“What We Have Here is a Failure to Communicate.”


You know that look that fish have, with their mouths kind of gawping and their gills (or “ears” for illustrative purposes) flapping, as if to help them hear? Well, picture me looking like that whenever I’m in Zimbabwe, being spoken to by a Zimbabwean.

One of the great shames of my life is that though I love language, I’ve got no ear for it. I studied French for four years, but I never really got past C’est ne pas une pipe, and I learned that in art class. I’ve avoided problems with language by primarily traveling to English-speaking countries and Italy, where everyone seems to speak English anyhow, and even if they don’t, who cares: Italian is lovely and you can pretend it means all sorts of delicious things even if they’re just asking you to move away from the gelato counter because they’d like to place an order.

Zimbabwe should be no problem for me. Sure, there are three official languages here—English, Shona, and Ndebele—but mostly people speak English. Even so, I’m a disaster at a cash register at the grocery store. The clerk will tell me how much the bill is and then ask if I want Telecel phone credit for change (Zimbabwe is using the US dollar but for some reason didn’t import any coins, so you get change in store credit, air time credit, or sweets that they keep in the jar by the register). This is exactly when I have to look at Z or Z-ma with my gawping fish face and hope that they’ll translate for me.  I am being spoken to in my very own native language, but I just can’t decipher the individual words.

Z teaches intercultural communication and when I’m here, he is regularly gently instructing me, with reminders to stand closer to people in line because it isn’t America and personal distance is much closer here, or with suggestions that I tell the gardener that the new grass fence he put up for our arrival looks nice. I am a born observer, not an interactor. If given the choice between talking to someone I don’t know and hiding behind a drapery to watch them, I’ll pretty much always go with the latter if I think I can get away with it.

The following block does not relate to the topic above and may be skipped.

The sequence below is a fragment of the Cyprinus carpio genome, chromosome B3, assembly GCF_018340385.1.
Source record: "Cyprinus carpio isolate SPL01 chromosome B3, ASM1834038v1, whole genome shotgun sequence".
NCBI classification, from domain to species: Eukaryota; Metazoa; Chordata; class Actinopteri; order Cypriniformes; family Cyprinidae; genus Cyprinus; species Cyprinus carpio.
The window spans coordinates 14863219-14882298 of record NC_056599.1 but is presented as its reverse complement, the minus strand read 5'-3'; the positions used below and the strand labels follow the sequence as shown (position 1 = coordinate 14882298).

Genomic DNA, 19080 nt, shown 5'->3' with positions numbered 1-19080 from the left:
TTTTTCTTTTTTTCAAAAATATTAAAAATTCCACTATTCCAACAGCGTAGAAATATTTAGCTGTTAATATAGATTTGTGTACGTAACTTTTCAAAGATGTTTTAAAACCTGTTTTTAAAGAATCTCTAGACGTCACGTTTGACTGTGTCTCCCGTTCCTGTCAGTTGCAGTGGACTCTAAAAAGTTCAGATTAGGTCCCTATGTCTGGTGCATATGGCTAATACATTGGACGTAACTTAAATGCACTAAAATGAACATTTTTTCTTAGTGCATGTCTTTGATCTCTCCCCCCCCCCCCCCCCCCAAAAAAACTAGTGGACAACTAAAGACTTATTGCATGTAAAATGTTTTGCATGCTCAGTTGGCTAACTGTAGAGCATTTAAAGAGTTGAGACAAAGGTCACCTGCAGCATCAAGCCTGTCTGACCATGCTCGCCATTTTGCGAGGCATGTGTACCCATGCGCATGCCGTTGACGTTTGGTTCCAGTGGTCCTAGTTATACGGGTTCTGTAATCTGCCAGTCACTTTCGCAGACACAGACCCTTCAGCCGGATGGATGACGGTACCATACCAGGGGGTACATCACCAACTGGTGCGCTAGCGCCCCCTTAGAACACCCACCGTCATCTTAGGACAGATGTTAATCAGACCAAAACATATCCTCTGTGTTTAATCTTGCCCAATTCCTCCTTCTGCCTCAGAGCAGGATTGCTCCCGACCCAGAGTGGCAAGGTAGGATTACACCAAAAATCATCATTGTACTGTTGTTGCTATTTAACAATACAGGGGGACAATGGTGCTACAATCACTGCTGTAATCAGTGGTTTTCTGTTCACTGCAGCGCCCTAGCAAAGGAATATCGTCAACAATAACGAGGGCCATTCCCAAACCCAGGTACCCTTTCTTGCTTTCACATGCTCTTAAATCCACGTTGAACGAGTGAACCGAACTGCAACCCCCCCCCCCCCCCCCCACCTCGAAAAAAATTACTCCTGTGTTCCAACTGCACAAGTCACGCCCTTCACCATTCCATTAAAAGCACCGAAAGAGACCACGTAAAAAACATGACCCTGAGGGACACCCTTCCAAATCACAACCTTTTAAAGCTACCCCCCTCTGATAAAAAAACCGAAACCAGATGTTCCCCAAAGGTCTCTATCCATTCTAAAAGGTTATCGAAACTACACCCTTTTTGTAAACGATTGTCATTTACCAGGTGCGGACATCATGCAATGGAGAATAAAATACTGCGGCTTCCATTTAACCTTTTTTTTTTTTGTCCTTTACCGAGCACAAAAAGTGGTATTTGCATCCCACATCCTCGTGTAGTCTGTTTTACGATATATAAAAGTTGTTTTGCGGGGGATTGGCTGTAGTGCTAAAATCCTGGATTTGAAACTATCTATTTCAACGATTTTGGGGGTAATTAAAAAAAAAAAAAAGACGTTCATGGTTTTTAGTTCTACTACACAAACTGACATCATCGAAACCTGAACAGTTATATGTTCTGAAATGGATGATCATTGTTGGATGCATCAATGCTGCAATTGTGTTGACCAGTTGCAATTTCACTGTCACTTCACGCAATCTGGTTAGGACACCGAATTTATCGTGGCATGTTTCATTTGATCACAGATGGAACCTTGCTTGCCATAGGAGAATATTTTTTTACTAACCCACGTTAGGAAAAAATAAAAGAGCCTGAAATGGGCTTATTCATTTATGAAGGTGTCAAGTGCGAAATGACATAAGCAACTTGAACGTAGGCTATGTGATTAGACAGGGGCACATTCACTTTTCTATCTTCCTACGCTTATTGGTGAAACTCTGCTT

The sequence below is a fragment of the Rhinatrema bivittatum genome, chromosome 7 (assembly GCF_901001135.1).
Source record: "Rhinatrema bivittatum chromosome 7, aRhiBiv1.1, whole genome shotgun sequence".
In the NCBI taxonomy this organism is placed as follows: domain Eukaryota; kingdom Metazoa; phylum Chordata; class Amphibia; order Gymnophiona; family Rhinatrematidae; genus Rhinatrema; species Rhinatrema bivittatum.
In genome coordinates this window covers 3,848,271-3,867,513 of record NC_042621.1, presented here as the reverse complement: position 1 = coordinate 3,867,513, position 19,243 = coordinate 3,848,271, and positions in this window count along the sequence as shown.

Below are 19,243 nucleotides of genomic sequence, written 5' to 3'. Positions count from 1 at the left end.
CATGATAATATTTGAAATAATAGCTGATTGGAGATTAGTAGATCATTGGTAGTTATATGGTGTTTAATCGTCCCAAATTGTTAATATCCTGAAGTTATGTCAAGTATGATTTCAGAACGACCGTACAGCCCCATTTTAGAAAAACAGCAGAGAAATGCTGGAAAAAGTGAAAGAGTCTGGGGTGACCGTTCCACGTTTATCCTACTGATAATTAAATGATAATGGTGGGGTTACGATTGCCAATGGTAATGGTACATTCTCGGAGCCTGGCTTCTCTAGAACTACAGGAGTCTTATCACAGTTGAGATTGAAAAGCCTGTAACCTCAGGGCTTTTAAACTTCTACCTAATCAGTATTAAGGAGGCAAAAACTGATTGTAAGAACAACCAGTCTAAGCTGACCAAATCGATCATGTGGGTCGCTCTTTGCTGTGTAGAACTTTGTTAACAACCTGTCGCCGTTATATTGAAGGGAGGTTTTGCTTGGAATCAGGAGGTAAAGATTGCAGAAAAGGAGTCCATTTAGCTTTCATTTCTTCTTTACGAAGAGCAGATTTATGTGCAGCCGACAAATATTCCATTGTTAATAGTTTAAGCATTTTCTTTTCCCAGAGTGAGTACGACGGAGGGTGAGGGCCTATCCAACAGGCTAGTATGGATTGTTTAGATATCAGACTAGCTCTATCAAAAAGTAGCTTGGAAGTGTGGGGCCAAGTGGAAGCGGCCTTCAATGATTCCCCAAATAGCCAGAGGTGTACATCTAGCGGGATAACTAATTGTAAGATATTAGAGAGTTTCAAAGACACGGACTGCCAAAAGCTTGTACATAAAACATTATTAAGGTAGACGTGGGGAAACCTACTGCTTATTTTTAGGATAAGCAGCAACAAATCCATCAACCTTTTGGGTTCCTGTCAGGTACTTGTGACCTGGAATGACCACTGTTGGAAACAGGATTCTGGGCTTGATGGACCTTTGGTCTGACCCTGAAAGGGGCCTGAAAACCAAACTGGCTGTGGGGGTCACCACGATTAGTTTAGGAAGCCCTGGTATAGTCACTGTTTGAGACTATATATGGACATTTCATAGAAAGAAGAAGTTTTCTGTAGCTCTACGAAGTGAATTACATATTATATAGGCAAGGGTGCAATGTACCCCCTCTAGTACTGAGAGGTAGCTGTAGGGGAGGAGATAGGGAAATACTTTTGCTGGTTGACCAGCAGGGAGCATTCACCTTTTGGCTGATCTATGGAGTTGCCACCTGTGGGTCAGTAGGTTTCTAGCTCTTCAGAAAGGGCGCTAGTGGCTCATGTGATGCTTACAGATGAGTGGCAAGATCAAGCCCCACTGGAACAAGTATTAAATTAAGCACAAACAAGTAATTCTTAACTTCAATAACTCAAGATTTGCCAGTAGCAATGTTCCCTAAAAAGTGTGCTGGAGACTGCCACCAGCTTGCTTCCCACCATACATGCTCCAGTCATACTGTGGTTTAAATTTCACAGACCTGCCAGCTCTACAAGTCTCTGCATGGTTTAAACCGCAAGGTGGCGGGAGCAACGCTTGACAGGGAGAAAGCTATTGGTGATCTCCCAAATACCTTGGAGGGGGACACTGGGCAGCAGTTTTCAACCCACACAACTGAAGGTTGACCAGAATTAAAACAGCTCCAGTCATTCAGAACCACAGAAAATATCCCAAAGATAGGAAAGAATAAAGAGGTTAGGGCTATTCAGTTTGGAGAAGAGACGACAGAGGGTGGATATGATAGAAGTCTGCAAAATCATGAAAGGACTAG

Eunice is Z-ma’s domestic worker. She’s lovely, friendly, and has to despair when she sees me coming because I can’t even keep my closet shelf orderly while I’m here.  Frankly, life back in Seattle would be a whole lot more tidy if we could clone Eunice. Every morning, Z whispers to me, “Greet Eunice” or “Tell Eunice ‘good morning’” and I do it because I know it is the right thing to do, but I am horrible at a) thinking up conversation beyond hello and b) understanding what her reply is. This is no failure of hers. Her English is good, but I just can’t decipher the accent. And when Z tried to teach me a few words in Shona to say to her last time we visited, I pretty much stopped with “mangwanani” (good morning) because all the other words blurred together in my mind and on my tongue.

Yesterday, I had an empty Coke bottle and I wasn’t sure what the protocol was for those. Do they return the bottles for deposits? Recycle them? Throw them out? I was alone in the kitchen with Eunice, so I asked her. She said something to me, and I  blinked at her,  cocked my head and said, “Pardon?” She repeated herself, and then took the bottle, did a little bow, and disappeared with it as if I’d given her a gift.

I still have no idea where the Coke bottles go, and my ears are still only as good as gills.

2 responses »

  1. Beth, You must stay in Zimbabwe! You can not come home! (tee hee)
    I am enjoying reading about your travels over there and want the stories to keep coming!
    Really good writing! Stay safe………………

  2. Love it. The Coke Bottle Mystery. I think I’d have trouble, too, since I have to turn the captions on for British movies and TV shows. Same language but I don’t always catch everything they’re saying!

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